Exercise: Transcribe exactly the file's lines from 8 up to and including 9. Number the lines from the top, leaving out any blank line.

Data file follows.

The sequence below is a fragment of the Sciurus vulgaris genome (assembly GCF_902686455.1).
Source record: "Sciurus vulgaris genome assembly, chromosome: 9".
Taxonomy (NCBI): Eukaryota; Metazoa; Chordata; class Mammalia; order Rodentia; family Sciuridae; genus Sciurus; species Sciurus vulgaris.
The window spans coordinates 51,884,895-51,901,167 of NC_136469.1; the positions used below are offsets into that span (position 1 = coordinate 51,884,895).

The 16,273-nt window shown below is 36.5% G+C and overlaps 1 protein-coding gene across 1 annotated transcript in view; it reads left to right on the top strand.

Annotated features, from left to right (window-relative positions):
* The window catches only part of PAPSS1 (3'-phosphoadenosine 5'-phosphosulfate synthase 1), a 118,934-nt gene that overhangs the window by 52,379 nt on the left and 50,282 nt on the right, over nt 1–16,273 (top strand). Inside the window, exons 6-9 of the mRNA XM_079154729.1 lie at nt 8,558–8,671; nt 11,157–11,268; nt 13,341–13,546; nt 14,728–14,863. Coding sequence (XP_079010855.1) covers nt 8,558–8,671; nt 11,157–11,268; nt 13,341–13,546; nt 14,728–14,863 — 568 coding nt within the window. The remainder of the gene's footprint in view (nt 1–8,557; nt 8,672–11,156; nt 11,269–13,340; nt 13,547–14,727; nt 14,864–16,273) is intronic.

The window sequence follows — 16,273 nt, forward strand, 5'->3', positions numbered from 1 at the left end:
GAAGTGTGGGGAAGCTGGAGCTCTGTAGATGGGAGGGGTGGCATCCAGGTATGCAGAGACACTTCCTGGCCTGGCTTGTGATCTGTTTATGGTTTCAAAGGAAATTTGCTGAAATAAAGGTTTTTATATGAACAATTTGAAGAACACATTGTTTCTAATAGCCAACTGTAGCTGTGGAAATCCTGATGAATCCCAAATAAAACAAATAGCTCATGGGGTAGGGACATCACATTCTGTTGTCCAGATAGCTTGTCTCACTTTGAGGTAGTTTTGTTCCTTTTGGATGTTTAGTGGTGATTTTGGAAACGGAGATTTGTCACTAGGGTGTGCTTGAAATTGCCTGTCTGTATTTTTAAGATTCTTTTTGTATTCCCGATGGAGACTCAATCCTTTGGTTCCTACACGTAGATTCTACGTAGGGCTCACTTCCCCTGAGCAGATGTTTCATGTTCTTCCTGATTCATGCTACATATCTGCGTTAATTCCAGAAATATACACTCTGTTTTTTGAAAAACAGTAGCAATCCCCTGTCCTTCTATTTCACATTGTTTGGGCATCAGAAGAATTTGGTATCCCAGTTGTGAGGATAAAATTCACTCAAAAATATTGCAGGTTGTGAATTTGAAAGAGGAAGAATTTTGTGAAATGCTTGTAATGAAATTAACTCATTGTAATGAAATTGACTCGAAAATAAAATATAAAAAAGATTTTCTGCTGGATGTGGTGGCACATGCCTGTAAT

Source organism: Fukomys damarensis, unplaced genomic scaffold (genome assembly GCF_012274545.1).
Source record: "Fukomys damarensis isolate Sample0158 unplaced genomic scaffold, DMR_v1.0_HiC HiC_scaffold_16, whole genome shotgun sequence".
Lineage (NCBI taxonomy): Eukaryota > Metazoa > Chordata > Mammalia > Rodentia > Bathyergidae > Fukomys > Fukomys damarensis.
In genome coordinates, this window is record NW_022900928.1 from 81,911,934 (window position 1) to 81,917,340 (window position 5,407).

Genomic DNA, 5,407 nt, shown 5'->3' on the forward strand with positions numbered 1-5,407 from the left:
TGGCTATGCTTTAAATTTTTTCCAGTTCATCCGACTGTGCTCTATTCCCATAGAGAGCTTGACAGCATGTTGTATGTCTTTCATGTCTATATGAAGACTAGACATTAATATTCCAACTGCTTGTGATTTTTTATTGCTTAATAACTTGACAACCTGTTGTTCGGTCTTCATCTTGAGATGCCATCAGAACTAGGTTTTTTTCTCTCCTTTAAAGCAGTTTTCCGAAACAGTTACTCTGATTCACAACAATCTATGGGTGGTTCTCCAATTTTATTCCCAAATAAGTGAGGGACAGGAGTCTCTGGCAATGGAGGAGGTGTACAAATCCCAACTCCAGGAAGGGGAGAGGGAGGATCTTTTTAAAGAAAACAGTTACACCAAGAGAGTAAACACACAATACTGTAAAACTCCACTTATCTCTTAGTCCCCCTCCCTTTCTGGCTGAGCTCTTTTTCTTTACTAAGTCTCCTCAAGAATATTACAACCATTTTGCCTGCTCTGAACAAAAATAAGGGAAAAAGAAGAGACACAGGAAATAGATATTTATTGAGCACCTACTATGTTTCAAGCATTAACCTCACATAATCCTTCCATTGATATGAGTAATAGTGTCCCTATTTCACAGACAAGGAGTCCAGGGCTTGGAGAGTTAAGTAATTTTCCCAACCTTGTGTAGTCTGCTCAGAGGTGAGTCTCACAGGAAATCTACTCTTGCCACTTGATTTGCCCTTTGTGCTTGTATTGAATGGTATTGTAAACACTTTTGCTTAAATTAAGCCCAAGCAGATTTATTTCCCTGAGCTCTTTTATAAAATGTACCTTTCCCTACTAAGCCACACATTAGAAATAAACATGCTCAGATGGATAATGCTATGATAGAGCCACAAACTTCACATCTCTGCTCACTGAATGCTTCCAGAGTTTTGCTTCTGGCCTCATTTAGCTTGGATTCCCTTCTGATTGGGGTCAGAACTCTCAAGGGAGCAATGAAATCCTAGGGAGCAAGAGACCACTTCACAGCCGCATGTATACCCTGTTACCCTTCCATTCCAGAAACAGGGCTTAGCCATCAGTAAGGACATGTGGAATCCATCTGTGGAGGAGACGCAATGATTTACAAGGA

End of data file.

The window sequence follows — 16,273 nt, forward strand, 5'->3', positions numbered from 1 at the left end:
GAAGTGTGGGGAAGCTGGAGCTCTGTAGATGGGAGGGGTGGCATCCAGGTATGCAGAGACACTTCCTGGCCTGGCTTGTGATCTGTTTATGGTTTCAAAGGAAATTTGCTGAAATAAAGGTTTTTATATGAACAATTTGAAGAACACATTGTTTCTAATAGCCAACTGTAGCTGTGGAAATCCTGATGAATCCCAAATAAAACAAATAGCTCATGGGGTAGGGACATCACATTCTGTTGTCCAGATAGCTTGTCTCACTTTGAGGTAGTTTTGTTCCTTTTGGATGTTTAGTGGTGATTTTGGAAACGGAGATTTGTCACTAGGGTGTGCTTGAAATTGCCTGTCTGTATTTTTAAGATTCTTTTTGTATTCCCGATGGAGACTCAATCCTTTGGTTCCTACACGTAGATTCTACGTAGGGCTCACTTCCCCTGAGCAGATGTTTCATGTTCTTCCTGATTCATGCTACATATCTGCGTTAATTCCAGAAATATACACTCTGTTTTTTGAAAAACAGTAGCAATCCCCTGTCCTTCTATTTCACATTGTTTGGGCATCAGAAGAATTTGGTATCCCAGTTGTGAGGATAAAATTCACTCAAAAATATTGCAGGTTGTGAATTTGAAAGAGGAAGAATTTTGTGAAATGCTTGTAATGAAATTAACTCATTGTAATGAAATTGACTCGAAAATAAAATATAAAAAAGATTTTCTGCTGGATGTGGTGGCACATGCCTGTAAT